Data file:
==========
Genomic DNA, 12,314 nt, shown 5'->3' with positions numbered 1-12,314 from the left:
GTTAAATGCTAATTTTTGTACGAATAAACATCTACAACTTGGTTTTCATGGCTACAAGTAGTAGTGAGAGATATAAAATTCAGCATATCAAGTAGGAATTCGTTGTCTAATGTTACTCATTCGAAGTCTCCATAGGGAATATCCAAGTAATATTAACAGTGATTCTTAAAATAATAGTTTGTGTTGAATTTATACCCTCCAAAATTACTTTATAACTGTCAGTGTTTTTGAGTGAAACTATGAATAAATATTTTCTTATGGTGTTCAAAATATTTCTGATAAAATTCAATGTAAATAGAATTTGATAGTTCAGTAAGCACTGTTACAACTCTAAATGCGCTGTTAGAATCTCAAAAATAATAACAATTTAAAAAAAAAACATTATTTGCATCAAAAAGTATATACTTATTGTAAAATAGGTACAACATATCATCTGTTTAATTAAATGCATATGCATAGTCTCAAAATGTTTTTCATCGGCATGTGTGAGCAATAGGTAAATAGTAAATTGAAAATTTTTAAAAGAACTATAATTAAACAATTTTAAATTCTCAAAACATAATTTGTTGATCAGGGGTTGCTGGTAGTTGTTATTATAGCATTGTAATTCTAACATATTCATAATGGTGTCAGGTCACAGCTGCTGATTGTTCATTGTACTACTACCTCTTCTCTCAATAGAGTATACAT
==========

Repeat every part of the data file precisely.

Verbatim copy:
Genomic DNA, 12,314 nt, shown 5'->3' with positions numbered 1-12,314 from the left:
GTTAAATGCTAATTTTTGTACGAATAAACATCTACAACTTGGTTTTCATGGCTACAAGTAGTAGTGAGAGATATAAAATTCAGCATATCAAGTAGGAATTCGTTGTCTAATGTTACTCATTCGAAGTCTCCATAGGGAATATCCAAGTAATATTAACAGTGATTCTTAAAATAATAGTTTGTGTTGAATTTATACCCTCCAAAATTACTTTATAACTGTCAGTGTTTTTGAGTGAAACTATGAATAAATATTTTCTTATGGTGTTCAAAATATTTCTGATAAAATTCAATGTAAATAGAATTTGATAGTTCAGTAAGCACTGTTACAACTCTAAATGCGCTGTTAGAATCTCAAAAATAATAACAATTTAAAAAAAAAACATTATTTGCATCAAAAAGTATATACTTATTGTAAAATAGGTACAACATATCATCTGTTTAATTAAATGCATATGCATAGTCTCAAAATGTTTTTCATCGGCATGTGTGAGCAATAGGTAAATAGTAAATTGAAAATTTTTAAAAGAACTATAATTAAACAATTTTAAATTCTCAAAACATAATTTGTTGATCAGGGGTTGCTGGTAGTTGTTATTATAGCATTGTAATTCTAACATATTCATAATGGTGTCAGGTCACAGCTGCTGATTGTTCATTGTACTACTACCTCTTCTCTCAATAGAGTATACAT